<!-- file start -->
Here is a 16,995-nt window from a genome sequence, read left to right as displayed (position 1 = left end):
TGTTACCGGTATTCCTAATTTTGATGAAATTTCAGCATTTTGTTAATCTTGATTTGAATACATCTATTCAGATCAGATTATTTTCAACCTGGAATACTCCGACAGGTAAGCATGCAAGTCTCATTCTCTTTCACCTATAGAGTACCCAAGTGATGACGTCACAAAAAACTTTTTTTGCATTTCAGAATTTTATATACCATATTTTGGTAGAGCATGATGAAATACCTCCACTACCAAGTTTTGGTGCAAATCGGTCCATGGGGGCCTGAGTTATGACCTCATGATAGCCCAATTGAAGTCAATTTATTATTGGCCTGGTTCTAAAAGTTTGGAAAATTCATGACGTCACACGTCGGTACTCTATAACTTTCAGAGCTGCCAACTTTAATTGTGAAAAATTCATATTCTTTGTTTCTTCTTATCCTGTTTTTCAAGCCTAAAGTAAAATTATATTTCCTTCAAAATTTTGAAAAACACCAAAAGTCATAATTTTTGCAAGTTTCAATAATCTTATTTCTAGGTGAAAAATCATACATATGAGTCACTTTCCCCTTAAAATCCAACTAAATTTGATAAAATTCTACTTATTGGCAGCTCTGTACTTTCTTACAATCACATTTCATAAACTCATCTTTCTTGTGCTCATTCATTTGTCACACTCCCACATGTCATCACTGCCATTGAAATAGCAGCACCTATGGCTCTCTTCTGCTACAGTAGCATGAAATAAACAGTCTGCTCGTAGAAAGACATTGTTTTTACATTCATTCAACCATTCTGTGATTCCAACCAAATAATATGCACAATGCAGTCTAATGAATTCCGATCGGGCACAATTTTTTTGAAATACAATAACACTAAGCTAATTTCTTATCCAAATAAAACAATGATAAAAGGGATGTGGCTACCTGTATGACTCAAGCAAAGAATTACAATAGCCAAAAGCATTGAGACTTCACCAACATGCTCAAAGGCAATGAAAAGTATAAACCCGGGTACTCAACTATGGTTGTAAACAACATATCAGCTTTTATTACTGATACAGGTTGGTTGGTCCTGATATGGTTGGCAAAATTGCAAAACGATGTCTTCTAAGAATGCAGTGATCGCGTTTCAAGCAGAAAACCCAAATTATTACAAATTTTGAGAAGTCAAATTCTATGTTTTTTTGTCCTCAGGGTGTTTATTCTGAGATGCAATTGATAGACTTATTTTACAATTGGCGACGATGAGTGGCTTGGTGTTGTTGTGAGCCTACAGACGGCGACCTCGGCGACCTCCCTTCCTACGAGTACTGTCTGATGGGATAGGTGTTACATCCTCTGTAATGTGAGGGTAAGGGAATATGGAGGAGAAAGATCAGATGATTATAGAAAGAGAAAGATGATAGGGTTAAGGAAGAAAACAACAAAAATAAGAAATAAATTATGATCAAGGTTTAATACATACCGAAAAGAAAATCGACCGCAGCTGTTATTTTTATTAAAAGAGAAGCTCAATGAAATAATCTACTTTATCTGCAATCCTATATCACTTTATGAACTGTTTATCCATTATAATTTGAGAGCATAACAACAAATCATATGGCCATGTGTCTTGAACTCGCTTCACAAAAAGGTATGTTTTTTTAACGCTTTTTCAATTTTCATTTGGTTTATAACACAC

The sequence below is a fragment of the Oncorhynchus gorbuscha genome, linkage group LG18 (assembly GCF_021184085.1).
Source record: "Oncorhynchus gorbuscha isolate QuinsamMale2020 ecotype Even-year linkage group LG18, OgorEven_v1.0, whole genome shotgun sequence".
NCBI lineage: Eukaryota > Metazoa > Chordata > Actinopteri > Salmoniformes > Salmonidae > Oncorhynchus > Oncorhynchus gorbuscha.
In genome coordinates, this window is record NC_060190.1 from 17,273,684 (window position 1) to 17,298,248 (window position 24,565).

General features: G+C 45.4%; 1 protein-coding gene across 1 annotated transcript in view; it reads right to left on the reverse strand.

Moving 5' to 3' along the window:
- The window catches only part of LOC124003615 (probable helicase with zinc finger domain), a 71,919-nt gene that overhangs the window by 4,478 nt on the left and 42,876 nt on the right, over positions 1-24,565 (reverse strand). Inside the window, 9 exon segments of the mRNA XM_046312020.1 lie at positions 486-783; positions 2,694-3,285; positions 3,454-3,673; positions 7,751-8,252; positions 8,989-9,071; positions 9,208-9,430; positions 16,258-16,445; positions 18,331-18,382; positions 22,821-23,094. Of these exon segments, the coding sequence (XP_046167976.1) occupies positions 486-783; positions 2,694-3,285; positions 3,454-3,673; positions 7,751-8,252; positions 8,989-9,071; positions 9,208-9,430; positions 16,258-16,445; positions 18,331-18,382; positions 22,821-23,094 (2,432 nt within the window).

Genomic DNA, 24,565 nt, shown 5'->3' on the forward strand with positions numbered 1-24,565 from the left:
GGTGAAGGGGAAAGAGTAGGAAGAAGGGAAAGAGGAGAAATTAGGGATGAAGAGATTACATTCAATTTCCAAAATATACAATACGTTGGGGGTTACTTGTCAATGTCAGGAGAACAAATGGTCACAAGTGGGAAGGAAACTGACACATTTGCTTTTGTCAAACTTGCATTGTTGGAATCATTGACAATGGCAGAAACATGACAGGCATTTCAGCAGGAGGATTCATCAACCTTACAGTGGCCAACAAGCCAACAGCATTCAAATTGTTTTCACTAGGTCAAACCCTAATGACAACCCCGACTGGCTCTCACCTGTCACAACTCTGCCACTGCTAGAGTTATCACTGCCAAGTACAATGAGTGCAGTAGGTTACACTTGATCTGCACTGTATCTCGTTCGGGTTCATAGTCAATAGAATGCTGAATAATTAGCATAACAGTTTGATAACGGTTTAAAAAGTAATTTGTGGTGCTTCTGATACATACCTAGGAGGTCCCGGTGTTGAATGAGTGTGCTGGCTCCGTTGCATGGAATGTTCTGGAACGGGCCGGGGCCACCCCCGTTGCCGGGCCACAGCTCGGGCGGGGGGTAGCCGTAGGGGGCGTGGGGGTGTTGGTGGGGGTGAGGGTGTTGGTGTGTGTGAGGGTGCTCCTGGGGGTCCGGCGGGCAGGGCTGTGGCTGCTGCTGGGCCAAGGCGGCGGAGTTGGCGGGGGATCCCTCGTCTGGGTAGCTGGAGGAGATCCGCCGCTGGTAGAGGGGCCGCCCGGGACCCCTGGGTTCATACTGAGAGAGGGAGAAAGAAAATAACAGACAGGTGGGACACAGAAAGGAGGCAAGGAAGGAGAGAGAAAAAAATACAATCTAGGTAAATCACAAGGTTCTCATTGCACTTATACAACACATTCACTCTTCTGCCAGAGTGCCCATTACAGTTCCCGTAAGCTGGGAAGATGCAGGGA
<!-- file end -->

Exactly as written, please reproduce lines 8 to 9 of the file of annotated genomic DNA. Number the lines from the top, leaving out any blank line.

Moving 5' to 3' along the window:
- The window catches only part of LOC124003615 (probable helicase with zinc finger domain), a 71,919-nt gene that overhangs the window by 4,478 nt on the left and 42,876 nt on the right, over positions 1-24,565 (reverse strand). Inside the window, 9 exon segments of the mRNA XM_046312020.1 lie at positions 486-783; positions 2,694-3,285; positions 3,454-3,673; positions 7,751-8,252; positions 8,989-9,071; positions 9,208-9,430; positions 16,258-16,445; positions 18,331-18,382; positions 22,821-23,094. Of these exon segments, the coding sequence (XP_046167976.1) occupies positions 486-783; positions 2,694-3,285; positions 3,454-3,673; positions 7,751-8,252; positions 8,989-9,071; positions 9,208-9,430; positions 16,258-16,445; positions 18,331-18,382; positions 22,821-23,094 (2,432 nt within the window).